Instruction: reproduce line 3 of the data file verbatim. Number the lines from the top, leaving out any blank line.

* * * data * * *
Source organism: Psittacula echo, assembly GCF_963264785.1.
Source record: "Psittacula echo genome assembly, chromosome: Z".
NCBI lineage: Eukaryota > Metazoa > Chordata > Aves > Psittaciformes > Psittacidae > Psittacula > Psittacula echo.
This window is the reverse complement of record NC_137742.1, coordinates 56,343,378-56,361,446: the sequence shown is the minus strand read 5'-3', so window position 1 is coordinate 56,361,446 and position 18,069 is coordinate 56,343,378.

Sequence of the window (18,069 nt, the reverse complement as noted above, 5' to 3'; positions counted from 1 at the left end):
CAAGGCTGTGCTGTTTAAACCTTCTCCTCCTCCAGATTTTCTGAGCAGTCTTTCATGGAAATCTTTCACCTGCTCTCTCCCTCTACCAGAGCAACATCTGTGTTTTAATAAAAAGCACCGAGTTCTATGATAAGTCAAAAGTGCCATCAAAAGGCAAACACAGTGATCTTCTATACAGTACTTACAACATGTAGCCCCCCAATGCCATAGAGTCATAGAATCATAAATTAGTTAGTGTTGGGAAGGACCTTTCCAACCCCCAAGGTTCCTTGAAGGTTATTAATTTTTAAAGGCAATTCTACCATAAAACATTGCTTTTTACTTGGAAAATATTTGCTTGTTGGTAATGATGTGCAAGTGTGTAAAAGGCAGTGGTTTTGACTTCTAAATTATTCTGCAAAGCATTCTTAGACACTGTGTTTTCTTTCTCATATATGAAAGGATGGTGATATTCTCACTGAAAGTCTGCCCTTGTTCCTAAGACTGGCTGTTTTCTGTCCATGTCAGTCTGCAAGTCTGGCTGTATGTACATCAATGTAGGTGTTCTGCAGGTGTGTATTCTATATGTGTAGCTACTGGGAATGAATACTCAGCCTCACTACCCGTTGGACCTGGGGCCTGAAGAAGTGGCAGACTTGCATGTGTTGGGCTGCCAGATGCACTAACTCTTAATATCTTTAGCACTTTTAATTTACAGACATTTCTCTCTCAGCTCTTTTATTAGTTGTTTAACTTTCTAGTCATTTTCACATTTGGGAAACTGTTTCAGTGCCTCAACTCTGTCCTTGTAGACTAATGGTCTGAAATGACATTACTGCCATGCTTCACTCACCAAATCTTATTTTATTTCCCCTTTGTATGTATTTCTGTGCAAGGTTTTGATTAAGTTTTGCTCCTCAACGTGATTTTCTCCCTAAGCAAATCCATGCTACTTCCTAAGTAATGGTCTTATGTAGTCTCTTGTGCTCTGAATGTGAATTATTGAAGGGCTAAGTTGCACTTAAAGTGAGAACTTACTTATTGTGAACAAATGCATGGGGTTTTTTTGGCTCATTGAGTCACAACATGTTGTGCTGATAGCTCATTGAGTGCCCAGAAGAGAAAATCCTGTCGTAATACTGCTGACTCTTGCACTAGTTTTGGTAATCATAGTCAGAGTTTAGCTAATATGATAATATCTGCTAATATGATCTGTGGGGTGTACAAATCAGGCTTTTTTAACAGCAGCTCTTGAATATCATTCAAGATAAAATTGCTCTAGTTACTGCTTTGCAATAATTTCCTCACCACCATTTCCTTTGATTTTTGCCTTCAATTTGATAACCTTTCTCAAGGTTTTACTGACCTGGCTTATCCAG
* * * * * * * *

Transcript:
NCBI lineage: Eukaryota > Metazoa > Chordata > Aves > Psittaciformes > Psittacidae > Psittacula > Psittacula echo.